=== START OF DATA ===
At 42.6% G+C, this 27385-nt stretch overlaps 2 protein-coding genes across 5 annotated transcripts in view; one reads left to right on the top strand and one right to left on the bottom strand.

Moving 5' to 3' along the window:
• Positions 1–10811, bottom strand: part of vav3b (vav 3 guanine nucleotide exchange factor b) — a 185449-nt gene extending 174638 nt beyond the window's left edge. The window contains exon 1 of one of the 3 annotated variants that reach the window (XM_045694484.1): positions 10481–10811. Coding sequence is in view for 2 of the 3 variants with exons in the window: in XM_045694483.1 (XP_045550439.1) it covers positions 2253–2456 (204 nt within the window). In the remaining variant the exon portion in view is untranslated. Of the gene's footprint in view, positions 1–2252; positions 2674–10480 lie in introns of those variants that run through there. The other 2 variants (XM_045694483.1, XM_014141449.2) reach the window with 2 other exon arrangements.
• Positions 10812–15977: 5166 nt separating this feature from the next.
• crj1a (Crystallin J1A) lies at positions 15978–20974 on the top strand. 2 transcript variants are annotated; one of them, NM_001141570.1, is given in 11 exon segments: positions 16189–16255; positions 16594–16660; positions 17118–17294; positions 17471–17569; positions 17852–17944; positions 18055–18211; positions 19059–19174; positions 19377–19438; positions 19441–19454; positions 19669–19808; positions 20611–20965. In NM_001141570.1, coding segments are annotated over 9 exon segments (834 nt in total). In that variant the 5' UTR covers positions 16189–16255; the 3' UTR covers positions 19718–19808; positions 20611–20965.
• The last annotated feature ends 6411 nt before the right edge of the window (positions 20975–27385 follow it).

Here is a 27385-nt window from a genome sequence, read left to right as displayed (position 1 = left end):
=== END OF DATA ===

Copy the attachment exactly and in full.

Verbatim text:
At 42.6% G+C, this 27385-nt stretch overlaps 2 protein-coding genes across 5 annotated transcripts in view; one reads left to right on the top strand and one right to left on the bottom strand.

Moving 5' to 3' along the window:
• Positions 1–10811, bottom strand: part of vav3b (vav 3 guanine nucleotide exchange factor b) — a 185449-nt gene extending 174638 nt beyond the window's left edge. The window contains exon 1 of one of the 3 annotated variants that reach the window (XM_045694484.1): positions 10481–10811. Coding sequence is in view for 2 of the 3 variants with exons in the window: in XM_045694483.1 (XP_045550439.1) it covers positions 2253–2456 (204 nt within the window). In the remaining variant the exon portion in view is untranslated. Of the gene's footprint in view, positions 1–2252; positions 2674–10480 lie in introns of those variants that run through there. The other 2 variants (XM_045694483.1, XM_014141449.2) reach the window with 2 other exon arrangements.
• Positions 10812–15977: 5166 nt separating this feature from the next.
• crj1a (Crystallin J1A) lies at positions 15978–20974 on the top strand. 2 transcript variants are annotated; one of them, NM_001141570.1, is given in 11 exon segments: positions 16189–16255; positions 16594–16660; positions 17118–17294; positions 17471–17569; positions 17852–17944; positions 18055–18211; positions 19059–19174; positions 19377–19438; positions 19441–19454; positions 19669–19808; positions 20611–20965. In NM_001141570.1, coding segments are annotated over 9 exon segments (834 nt in total). In that variant the 5' UTR covers positions 16189–16255; the 3' UTR covers positions 19718–19808; positions 20611–20965.
• The last annotated feature ends 6411 nt before the right edge of the window (positions 20975–27385 follow it).

Here is a 27385-nt window from a genome sequence, read left to right as displayed (position 1 = left end):